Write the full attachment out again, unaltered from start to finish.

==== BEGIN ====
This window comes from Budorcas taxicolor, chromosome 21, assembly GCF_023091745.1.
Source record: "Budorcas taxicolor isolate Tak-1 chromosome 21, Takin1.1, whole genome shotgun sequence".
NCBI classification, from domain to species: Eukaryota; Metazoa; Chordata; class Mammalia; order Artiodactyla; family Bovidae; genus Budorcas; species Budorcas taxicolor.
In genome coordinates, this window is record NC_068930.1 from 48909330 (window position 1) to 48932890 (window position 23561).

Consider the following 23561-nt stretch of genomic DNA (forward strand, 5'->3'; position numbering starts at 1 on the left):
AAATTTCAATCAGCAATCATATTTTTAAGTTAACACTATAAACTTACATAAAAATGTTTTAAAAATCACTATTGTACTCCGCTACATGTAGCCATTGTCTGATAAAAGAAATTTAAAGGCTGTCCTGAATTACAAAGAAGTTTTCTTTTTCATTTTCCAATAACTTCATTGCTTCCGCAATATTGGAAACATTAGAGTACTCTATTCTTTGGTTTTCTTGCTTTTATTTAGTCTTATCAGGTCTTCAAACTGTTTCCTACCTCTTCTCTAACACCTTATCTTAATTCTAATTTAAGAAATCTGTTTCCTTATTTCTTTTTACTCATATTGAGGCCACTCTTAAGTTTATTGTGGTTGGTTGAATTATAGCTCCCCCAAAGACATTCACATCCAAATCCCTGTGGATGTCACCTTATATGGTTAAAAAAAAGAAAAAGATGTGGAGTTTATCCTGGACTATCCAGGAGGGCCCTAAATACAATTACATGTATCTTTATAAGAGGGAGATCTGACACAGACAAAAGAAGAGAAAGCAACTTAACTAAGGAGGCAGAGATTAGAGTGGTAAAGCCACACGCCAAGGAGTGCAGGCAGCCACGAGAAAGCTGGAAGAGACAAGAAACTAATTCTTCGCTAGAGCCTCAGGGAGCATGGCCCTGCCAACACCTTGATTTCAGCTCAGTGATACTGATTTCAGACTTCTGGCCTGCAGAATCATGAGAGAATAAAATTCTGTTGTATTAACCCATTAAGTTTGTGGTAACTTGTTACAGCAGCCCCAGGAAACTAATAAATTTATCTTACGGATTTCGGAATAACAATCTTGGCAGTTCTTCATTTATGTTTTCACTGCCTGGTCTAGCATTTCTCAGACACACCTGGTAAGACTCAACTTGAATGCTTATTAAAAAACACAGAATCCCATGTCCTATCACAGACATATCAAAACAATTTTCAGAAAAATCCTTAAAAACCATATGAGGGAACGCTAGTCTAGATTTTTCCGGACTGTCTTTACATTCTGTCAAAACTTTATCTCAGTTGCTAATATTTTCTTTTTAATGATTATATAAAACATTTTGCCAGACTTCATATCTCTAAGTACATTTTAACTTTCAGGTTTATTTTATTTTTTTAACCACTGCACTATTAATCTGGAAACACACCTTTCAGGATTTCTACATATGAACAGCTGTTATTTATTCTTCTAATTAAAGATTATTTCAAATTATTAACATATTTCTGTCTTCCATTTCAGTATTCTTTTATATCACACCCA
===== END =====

This window comes from Budorcas taxicolor, chromosome 21, assembly GCF_023091745.1.
Source record: "Budorcas taxicolor isolate Tak-1 chromosome 21, Takin1.1, whole genome shotgun sequence".
NCBI classification, from domain to species: Eukaryota; Metazoa; Chordata; class Mammalia; order Artiodactyla; family Bovidae; genus Budorcas; species Budorcas taxicolor.
In genome coordinates, this window is record NC_068930.1 from 48909330 (window position 1) to 48932890 (window position 23561).

Consider the following 23561-nt stretch of genomic DNA (forward strand, 5'->3'; position numbering starts at 1 on the left):
AAATTTCAATCAGCAATCATATTTTTAAGTTAACACTATAAACTTACATAAAAATGTTTTAAAAATCACTATTGTACTCCGCTACATGTAGCCATTGTCTGATAAAAGAAATTTAAAGGCTGTCCTGAATTACAAAGAAGTTTTCTTTTTCATTTTCCAATAACTTCATTGCTTCCGCAATATTGGAAACATTAGAGTACTCTATTCTTTGGTTTTCTTGCTTTTATTTAGTCTTATCAGGTCTTCAAACTGTTTCCTACCTCTTCTCTAACACCTTATCTTAATTCTAATTTAAGAAATCTGTTTCCTTATTTCTTTTTACTCATATTGAGGCCACTCTTAAGTTTATTGTGGTTGGTTGAATTATAGCTCCCCCAAAGACATTCACATCCAAATCCCTGTGGATGTCACCTTATATGGTTAAAAAAAAGAAAAAGATGTGGAGTTTATCCTGGACTATCCAGGAGGGCCCTAAATACAATTACATGTATCTTTATAAGAGGGAGATCTGACACAGACAAAAGAAGAGAAAGCAACTTAACTAAGGAGGCAGAGATTAGAGTGGTAAAGCCACACGCCAAGGAGTGCAGGCAGCCACGAGAAAGCTGGAAGAGACAAGAAACTAATTCTTCGCTAGAGCCTCAGGGAGCATGGCCCTGCCAACACCTTGATTTCAGCTCAGTGATACTGATTTCAGACTTCTGGCCTGCAGAATCATGAGAGAATAAAATTCTGTTGTATTAACCCATTAAGTTTGTGGTAACTTGTTACAGCAGCCCCAGGAAACTAATAAATTTATCTTACGGATTTCGGAATAACAATCTTGGCAGTTCTTCATTTATGTTTTCACTGCCTGGTCTAGCATTTCTCAGACACACCTGGTAAGACTCAACTTGAATGCTTATTAAAAAACACAGAATCCCATGTCCTATCACAGACATATCAAAACAATTTTCAGAAAAATCCTTAAAAACCATATGAGGGAACGCTAGTCTAGATTTTTCCGGACTGTCTTTACATTCTGTCAAAACTTTATCTCAGTTGCTAATATTTTCTTTTTAATGATTATATAAAACATTTTGCCAGACTTCATATCTCTAAGTACATTTTAACTTTCAGGTTTATTTTATTTTTTTAACCACTGCACTATTAATCTGGAAACACACCTTTCAGGATTTCTACATATGAACAGCTGTTATTTATTCTTCTAATTAAAGATTATTTCAAATTATTAACATATTTCTGTCTTCCATTTCAGTATTCTTTTATATCACACCCA